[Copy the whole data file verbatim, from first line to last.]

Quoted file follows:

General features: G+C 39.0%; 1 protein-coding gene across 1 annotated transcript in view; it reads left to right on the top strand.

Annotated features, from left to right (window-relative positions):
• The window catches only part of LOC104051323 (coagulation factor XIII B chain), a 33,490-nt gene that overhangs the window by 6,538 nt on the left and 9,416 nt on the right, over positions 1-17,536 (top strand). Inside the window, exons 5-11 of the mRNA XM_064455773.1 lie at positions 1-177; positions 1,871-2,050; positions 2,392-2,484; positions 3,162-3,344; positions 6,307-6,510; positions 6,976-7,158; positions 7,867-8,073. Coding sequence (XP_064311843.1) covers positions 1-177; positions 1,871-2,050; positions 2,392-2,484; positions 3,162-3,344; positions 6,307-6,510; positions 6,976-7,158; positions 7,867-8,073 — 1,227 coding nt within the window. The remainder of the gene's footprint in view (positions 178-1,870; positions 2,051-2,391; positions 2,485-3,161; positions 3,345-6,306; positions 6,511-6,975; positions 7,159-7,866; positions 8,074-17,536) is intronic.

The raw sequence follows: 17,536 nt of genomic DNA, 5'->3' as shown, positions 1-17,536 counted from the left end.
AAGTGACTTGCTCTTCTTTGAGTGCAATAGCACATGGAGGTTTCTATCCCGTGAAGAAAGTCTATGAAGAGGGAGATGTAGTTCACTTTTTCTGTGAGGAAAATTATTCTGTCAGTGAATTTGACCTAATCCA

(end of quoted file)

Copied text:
General features: G+C 39.0%; 1 protein-coding gene across 1 annotated transcript in view; it reads left to right on the top strand.

Annotated features, from left to right (window-relative positions):
• The window catches only part of LOC104051323 (coagulation factor XIII B chain), a 33,490-nt gene that overhangs the window by 6,538 nt on the left and 9,416 nt on the right, over positions 1-17,536 (top strand). Inside the window, exons 5-11 of the mRNA XM_064455773.1 lie at positions 1-177; positions 1,871-2,050; positions 2,392-2,484; positions 3,162-3,344; positions 6,307-6,510; positions 6,976-7,158; positions 7,867-8,073. Coding sequence (XP_064311843.1) covers positions 1-177; positions 1,871-2,050; positions 2,392-2,484; positions 3,162-3,344; positions 6,307-6,510; positions 6,976-7,158; positions 7,867-8,073 — 1,227 coding nt within the window. The remainder of the gene's footprint in view (positions 178-1,870; positions 2,051-2,391; positions 2,485-3,161; positions 3,345-6,306; positions 6,511-6,975; positions 7,159-7,866; positions 8,074-17,536) is intronic.

The raw sequence follows: 17,536 nt of genomic DNA, 5'->3' as shown, positions 1-17,536 counted from the left end.
AAGTGACTTGCTCTTCTTTGAGTGCAATAGCACATGGAGGTTTCTATCCCGTGAAGAAAGTCTATGAAGAGGGAGATGTAGTTCACTTTTTCTGTGAGGAAAATTATTCTGTCAGTGAATTTGACCTAATCCA